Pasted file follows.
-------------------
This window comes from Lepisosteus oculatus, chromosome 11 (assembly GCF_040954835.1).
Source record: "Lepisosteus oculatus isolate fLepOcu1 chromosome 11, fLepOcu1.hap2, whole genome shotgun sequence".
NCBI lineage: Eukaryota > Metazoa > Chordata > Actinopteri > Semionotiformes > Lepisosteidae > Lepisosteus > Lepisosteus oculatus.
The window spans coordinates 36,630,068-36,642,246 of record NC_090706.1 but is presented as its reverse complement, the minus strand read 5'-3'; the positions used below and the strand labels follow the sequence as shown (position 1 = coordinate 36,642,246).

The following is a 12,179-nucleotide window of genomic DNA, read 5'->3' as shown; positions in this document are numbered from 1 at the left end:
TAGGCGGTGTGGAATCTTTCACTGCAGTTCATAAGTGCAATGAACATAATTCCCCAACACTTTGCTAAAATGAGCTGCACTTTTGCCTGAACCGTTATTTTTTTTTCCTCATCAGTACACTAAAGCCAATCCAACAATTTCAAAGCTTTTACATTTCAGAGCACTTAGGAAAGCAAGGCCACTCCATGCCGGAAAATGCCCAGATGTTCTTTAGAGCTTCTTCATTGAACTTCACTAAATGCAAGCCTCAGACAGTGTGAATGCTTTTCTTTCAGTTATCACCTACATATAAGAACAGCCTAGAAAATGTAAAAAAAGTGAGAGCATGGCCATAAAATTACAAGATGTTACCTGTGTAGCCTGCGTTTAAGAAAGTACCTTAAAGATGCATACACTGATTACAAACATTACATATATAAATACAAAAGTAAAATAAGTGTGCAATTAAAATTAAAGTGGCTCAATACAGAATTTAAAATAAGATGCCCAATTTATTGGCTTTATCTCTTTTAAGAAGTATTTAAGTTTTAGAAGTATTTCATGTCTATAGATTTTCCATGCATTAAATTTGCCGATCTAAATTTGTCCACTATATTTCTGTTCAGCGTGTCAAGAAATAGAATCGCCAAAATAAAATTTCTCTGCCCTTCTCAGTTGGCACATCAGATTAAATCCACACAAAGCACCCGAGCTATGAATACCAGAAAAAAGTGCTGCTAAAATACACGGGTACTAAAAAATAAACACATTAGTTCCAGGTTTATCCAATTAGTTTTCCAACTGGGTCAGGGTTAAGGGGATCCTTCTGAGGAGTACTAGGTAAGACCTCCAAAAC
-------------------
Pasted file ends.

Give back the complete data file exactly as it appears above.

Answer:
This window comes from Lepisosteus oculatus, chromosome 11 (assembly GCF_040954835.1).
Source record: "Lepisosteus oculatus isolate fLepOcu1 chromosome 11, fLepOcu1.hap2, whole genome shotgun sequence".
NCBI lineage: Eukaryota > Metazoa > Chordata > Actinopteri > Semionotiformes > Lepisosteidae > Lepisosteus > Lepisosteus oculatus.
The window spans coordinates 36,630,068-36,642,246 of record NC_090706.1 but is presented as its reverse complement, the minus strand read 5'-3'; the positions used below and the strand labels follow the sequence as shown (position 1 = coordinate 36,642,246).

The following is a 12,179-nucleotide window of genomic DNA, read 5'->3' as shown; positions in this document are numbered from 1 at the left end:
TAGGCGGTGTGGAATCTTTCACTGCAGTTCATAAGTGCAATGAACATAATTCCCCAACACTTTGCTAAAATGAGCTGCACTTTTGCCTGAACCGTTATTTTTTTTTCCTCATCAGTACACTAAAGCCAATCCAACAATTTCAAAGCTTTTACATTTCAGAGCACTTAGGAAAGCAAGGCCACTCCATGCCGGAAAATGCCCAGATGTTCTTTAGAGCTTCTTCATTGAACTTCACTAAATGCAAGCCTCAGACAGTGTGAATGCTTTTCTTTCAGTTATCACCTACATATAAGAACAGCCTAGAAAATGTAAAAAAAGTGAGAGCATGGCCATAAAATTACAAGATGTTACCTGTGTAGCCTGCGTTTAAGAAAGTACCTTAAAGATGCATACACTGATTACAAACATTACATATATAAATACAAAAGTAAAATAAGTGTGCAATTAAAATTAAAGTGGCTCAATACAGAATTTAAAATAAGATGCCCAATTTATTGGCTTTATCTCTTTTAAGAAGTATTTAAGTTTTAGAAGTATTTCATGTCTATAGATTTTCCATGCATTAAATTTGCCGATCTAAATTTGTCCACTATATTTCTGTTCAGCGTGTCAAGAAATAGAATCGCCAAAATAAAATTTCTCTGCCCTTCTCAGTTGGCACATCAGATTAAATCCACACAAAGCACCCGAGCTATGAATACCAGAAAAAAGTGCTGCTAAAATACACGGGTACTAAAAAATAAACACATTAGTTCCAGGTTTATCCAATTAGTTTTCCAACTGGGTCAGGGTTAAGGGGATCCTTCTGAGGAGTACTAGGTAAGACCTCCAAAAC